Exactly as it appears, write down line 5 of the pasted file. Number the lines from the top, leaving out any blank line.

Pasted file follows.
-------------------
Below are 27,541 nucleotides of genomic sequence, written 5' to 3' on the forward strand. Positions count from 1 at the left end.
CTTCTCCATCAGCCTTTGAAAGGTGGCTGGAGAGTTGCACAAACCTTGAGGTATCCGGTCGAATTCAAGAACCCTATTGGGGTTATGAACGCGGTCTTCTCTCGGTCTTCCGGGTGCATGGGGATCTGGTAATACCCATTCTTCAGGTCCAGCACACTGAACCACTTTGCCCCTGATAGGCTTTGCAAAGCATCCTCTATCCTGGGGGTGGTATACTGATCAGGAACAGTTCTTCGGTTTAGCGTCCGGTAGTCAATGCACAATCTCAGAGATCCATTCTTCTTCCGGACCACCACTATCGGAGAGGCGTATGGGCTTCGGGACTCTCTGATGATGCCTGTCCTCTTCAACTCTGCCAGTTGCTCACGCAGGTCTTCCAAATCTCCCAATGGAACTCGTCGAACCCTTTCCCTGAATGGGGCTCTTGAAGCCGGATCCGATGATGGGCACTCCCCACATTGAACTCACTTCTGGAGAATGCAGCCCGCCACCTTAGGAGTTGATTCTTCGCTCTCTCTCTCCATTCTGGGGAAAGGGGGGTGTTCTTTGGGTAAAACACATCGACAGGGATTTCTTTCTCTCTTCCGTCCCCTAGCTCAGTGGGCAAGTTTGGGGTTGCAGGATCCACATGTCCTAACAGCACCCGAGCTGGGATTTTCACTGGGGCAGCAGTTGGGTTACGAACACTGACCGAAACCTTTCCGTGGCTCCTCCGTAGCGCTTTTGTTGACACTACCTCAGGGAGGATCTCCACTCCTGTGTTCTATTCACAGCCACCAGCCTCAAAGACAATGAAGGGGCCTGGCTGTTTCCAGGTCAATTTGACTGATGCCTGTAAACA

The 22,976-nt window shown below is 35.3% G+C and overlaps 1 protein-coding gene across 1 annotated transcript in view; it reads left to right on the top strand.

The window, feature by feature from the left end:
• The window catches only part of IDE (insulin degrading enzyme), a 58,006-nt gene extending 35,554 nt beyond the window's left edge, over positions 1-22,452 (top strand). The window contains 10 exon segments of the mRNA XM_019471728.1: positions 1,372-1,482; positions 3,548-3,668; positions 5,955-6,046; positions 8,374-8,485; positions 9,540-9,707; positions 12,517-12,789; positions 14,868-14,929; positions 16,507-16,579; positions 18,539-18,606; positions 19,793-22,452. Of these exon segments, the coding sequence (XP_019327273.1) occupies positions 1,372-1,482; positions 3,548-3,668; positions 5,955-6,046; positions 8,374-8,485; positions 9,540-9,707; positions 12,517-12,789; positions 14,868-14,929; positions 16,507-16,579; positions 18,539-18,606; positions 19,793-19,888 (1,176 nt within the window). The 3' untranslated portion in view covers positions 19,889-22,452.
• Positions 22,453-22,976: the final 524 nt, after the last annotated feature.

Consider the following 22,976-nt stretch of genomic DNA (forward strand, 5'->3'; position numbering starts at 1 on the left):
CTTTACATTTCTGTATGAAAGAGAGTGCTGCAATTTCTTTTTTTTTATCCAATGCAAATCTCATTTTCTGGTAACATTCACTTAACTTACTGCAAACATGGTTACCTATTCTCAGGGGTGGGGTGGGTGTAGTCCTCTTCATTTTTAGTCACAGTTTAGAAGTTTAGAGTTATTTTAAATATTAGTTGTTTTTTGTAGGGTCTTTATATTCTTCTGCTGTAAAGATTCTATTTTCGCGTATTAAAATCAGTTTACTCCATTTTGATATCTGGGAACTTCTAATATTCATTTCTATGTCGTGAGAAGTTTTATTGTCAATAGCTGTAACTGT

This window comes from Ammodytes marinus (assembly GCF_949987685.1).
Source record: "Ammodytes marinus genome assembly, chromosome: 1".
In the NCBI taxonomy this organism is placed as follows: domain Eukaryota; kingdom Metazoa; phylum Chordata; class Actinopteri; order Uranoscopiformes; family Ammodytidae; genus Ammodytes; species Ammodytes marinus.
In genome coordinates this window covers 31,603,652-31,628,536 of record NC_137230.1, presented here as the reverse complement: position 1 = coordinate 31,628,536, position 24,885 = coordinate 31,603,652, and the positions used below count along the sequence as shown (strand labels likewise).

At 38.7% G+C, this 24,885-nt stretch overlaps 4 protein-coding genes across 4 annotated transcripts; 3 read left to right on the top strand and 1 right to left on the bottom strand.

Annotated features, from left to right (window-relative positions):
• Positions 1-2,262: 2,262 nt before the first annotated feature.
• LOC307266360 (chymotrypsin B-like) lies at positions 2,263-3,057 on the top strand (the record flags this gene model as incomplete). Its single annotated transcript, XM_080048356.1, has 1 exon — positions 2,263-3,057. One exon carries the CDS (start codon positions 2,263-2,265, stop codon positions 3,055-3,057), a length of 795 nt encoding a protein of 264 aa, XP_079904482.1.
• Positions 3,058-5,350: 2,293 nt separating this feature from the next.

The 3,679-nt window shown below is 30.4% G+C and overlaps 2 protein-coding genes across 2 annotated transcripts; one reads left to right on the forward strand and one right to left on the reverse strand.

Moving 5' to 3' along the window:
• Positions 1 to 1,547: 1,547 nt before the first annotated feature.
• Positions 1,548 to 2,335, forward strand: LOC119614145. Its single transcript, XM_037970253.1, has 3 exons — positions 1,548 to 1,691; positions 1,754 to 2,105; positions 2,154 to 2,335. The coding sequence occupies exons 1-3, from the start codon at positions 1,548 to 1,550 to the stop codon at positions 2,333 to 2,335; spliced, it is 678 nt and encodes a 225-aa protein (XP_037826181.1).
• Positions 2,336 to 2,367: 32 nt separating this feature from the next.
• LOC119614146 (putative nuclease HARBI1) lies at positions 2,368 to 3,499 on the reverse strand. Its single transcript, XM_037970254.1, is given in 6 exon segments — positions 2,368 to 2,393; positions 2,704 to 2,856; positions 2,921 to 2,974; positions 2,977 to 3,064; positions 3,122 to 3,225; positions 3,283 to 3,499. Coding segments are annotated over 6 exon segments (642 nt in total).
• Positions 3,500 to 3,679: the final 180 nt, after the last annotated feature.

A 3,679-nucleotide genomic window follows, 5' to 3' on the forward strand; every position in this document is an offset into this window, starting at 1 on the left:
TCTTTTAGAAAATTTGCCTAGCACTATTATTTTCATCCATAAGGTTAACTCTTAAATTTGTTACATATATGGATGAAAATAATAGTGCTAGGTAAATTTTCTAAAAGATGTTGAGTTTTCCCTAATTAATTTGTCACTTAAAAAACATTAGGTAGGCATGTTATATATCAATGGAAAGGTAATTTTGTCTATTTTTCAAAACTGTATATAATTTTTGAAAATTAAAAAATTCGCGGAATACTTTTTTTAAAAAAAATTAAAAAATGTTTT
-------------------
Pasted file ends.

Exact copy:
• The window catches only part of IDE (insulin degrading enzyme), a 58,006-nt gene extending 35,554 nt beyond the window's left edge, over positions 1-22,452 (top strand). The window contains 10 exon segments of the mRNA XM_019471728.1: positions 1,372-1,482; positions 3,548-3,668; positions 5,955-6,046; positions 8,374-8,485; positions 9,540-9,707; positions 12,517-12,789; positions 14,868-14,929; positions 16,507-16,579; positions 18,539-18,606; positions 19,793-22,452. Of these exon segments, the coding sequence (XP_019327273.1) occupies positions 1,372-1,482; positions 3,548-3,668; positions 5,955-6,046; positions 8,374-8,485; positions 9,540-9,707; positions 12,517-12,789; positions 14,868-14,929; positions 16,507-16,579; positions 18,539-18,606; positions 19,793-19,888 (1,176 nt within the window). The 3' untranslated portion in view covers positions 19,889-22,452.